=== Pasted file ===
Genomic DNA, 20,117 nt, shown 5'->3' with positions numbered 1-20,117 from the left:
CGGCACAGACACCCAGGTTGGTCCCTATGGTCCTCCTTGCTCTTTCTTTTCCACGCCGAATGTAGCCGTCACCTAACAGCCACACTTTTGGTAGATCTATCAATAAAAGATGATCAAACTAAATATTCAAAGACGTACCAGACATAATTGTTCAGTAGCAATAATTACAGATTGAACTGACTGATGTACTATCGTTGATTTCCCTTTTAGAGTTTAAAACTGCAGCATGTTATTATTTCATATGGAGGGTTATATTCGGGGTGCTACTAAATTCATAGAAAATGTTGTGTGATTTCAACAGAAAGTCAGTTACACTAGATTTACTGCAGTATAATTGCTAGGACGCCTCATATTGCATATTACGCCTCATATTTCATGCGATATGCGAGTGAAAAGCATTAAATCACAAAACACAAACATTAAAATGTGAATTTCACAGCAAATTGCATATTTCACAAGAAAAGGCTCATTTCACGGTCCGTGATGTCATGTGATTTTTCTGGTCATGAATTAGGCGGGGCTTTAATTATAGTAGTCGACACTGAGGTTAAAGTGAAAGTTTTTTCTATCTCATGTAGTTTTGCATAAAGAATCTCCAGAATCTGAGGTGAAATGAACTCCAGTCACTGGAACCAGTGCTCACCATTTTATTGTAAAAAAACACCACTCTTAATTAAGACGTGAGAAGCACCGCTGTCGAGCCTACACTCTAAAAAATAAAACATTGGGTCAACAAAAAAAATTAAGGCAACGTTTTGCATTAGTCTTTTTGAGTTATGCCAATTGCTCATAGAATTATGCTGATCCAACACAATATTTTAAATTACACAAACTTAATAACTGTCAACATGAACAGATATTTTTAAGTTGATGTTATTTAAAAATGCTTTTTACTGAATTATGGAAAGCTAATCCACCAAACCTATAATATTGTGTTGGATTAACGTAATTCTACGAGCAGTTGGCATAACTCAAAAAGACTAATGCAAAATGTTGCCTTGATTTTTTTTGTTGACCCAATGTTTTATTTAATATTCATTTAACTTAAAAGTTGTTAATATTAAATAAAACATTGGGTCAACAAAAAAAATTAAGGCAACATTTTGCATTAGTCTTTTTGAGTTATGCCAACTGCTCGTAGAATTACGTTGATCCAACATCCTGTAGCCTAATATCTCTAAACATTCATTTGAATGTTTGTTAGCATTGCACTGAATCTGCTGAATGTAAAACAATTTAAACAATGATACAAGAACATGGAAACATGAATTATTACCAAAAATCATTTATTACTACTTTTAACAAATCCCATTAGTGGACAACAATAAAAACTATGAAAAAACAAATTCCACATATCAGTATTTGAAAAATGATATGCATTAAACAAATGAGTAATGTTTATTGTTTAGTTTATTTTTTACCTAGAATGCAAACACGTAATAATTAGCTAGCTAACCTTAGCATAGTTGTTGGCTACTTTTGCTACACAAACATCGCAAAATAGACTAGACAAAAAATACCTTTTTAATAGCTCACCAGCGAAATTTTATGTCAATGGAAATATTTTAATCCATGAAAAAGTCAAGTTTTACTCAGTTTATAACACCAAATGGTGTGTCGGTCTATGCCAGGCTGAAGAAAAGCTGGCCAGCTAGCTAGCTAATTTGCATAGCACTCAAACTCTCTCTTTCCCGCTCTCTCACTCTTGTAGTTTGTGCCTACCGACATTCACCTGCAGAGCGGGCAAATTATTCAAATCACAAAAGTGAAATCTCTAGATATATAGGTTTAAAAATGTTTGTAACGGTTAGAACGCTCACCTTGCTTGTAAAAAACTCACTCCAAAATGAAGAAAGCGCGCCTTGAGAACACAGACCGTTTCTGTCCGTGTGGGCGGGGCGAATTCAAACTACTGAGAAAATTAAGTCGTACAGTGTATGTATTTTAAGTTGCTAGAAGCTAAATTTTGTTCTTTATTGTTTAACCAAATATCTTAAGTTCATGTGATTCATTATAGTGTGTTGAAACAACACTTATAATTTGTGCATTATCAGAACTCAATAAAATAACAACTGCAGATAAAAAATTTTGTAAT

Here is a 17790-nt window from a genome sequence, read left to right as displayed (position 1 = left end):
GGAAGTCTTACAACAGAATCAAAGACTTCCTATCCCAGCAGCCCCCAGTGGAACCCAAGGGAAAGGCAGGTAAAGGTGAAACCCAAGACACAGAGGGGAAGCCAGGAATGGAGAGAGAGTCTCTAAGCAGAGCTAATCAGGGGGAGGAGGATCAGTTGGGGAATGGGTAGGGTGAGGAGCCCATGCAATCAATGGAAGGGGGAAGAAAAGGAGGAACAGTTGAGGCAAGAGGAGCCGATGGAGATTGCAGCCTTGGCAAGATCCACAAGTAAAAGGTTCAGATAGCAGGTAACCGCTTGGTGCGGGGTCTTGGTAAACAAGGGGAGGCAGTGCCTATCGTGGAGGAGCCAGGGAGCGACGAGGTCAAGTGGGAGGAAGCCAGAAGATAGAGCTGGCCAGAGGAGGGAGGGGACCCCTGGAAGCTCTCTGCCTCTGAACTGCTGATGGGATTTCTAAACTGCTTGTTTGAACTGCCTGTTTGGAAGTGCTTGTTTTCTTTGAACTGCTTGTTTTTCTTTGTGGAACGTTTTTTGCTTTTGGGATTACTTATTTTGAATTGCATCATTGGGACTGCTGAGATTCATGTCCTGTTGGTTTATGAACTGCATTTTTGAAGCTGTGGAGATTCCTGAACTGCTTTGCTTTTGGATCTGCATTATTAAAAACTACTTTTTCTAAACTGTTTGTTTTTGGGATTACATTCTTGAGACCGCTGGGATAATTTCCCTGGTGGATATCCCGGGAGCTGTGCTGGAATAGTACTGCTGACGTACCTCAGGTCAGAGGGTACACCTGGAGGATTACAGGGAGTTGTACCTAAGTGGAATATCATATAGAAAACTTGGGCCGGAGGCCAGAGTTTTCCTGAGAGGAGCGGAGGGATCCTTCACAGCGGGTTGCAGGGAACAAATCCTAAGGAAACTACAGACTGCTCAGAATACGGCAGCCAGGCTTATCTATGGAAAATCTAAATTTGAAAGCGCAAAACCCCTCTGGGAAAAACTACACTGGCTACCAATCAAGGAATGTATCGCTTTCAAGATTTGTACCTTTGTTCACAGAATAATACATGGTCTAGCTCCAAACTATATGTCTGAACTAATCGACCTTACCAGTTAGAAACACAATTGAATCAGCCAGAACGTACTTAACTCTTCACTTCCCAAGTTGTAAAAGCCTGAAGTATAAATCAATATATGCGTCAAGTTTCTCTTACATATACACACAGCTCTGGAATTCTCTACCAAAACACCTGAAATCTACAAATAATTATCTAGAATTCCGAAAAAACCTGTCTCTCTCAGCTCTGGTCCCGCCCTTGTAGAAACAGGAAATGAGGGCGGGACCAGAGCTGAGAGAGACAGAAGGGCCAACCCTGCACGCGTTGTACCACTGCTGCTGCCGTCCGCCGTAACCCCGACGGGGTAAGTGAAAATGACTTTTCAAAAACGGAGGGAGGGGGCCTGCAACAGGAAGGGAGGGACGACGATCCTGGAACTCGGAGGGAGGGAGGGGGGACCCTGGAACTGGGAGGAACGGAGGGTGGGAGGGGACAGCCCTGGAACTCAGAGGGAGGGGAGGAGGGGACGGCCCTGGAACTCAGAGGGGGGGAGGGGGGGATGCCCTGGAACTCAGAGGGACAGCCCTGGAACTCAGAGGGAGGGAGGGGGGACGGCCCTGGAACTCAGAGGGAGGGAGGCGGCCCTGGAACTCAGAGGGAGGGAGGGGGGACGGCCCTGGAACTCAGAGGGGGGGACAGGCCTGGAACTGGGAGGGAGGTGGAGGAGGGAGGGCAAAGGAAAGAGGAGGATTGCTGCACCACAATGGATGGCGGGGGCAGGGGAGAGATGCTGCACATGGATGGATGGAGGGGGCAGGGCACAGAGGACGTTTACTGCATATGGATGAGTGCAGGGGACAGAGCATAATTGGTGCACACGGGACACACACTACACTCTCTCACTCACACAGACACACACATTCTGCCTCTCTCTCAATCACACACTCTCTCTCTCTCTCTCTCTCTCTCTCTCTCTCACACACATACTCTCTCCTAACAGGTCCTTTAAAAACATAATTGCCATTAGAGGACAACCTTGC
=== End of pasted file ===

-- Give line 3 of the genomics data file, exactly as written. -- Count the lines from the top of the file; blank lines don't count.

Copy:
Here is a 17790-nt window from a genome sequence, read left to right as displayed (position 1 = left end):